Most commentators probably realize that there are various ways a firm can respond to increases in the minimum wage. But, from what I’ve seen in the media (not in academic circles), most people only consider what the minimum wage will cost to the consumer if firms respond by increasing the prices of their product. But, thinking about, this strikes me as a strange way to talk about the costs of the minimum wage.
We know that how much of the minimum wage the firm can pass on to the consumer depends on the elasticity of demand,
In the illustration above, the graph on the left has a demand curve that is inelastic relative to the graph on the right. Suppose each graph represents a different firm. The left-hand firm will be able to pass on more of the minimum wage cost to the consumer, because quantity demanded will fall to a lesser degree than for the firm represented on the right. (By the way, this is why labor unions are more effective when they’re unionizing labor for competitive monopolists. This is also why labor unions lobby their government to pass regulations — e.g. tariffs — that offer their industries monopoly rents.)
The demand curves for the industries most likely affected by the minimum wage — e.g. fast food, other restaurants, grocery stores, et cetera — are probably relatively elastic. What this means is that the firm’s ability to pass on the additional cost of the minimum wage to the consumer will be rather limited. This is one reason talking about product price and the minimum wage doesn’t make much sense to me.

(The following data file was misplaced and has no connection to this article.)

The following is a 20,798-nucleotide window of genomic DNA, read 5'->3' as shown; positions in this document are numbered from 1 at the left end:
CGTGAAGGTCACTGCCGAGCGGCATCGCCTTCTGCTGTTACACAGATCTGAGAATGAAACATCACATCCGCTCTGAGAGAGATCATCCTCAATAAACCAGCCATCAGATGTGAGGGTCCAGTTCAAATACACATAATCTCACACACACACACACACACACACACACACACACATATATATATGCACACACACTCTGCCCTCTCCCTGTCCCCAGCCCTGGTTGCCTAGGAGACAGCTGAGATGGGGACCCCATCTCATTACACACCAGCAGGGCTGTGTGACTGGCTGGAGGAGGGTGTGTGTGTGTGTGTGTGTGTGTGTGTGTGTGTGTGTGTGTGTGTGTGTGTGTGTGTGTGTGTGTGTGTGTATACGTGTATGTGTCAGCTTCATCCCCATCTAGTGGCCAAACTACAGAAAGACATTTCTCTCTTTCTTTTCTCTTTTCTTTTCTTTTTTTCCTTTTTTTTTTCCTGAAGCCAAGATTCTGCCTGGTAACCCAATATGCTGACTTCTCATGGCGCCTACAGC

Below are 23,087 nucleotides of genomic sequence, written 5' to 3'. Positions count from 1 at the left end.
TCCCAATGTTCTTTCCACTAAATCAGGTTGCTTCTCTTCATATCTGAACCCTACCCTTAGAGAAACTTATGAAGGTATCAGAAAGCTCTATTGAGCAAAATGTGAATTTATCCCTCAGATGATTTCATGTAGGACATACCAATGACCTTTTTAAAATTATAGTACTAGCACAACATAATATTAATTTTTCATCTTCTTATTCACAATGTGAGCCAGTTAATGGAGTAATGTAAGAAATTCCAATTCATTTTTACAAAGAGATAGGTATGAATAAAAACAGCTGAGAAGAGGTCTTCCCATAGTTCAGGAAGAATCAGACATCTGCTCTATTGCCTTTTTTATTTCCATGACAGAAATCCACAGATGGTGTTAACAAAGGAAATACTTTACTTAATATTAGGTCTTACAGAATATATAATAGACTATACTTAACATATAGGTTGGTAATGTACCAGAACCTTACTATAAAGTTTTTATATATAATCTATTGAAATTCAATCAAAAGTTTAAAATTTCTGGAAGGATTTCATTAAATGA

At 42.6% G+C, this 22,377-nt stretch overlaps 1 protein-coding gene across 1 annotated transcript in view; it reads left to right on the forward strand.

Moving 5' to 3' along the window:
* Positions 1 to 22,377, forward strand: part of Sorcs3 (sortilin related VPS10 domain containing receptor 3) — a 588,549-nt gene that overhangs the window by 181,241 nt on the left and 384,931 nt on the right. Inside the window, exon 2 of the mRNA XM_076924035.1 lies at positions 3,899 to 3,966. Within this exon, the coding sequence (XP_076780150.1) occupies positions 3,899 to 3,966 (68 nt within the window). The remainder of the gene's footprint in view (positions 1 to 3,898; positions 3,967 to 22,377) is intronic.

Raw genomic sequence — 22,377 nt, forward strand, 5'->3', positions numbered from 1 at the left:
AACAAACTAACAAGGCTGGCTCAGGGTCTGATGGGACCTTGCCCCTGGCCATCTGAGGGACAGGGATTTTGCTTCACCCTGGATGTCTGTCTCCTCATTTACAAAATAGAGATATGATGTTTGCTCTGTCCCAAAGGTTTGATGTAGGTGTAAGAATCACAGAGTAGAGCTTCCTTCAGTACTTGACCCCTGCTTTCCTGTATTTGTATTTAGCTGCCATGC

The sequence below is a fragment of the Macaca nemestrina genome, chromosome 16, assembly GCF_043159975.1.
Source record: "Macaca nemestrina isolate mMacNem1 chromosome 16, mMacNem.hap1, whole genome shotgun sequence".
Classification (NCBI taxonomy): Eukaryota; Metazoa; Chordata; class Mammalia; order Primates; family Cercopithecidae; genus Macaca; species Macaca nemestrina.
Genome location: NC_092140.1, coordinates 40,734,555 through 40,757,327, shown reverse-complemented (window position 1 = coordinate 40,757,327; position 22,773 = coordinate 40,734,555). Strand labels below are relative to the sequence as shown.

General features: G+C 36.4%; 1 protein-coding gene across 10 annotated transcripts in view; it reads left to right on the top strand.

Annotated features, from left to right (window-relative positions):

The effects of a minimum wage are most likely seen elsewhere. Unemployment is the obvious alternative, but factors that give firms the ability to exploit labor may mitigate this to some extent. (“Exploit” has a specific, positive — not normative — definition: [MRP-W]/W; or the inverse of the labor supply’s elasticity.) Increasing the cost of labor can also reduce profits, which may be a disincentive to investment in the firm. One way or the other, the consumer is hurt by the minimum wage, but the least likely route is the direct one between increased input cost and increased output price.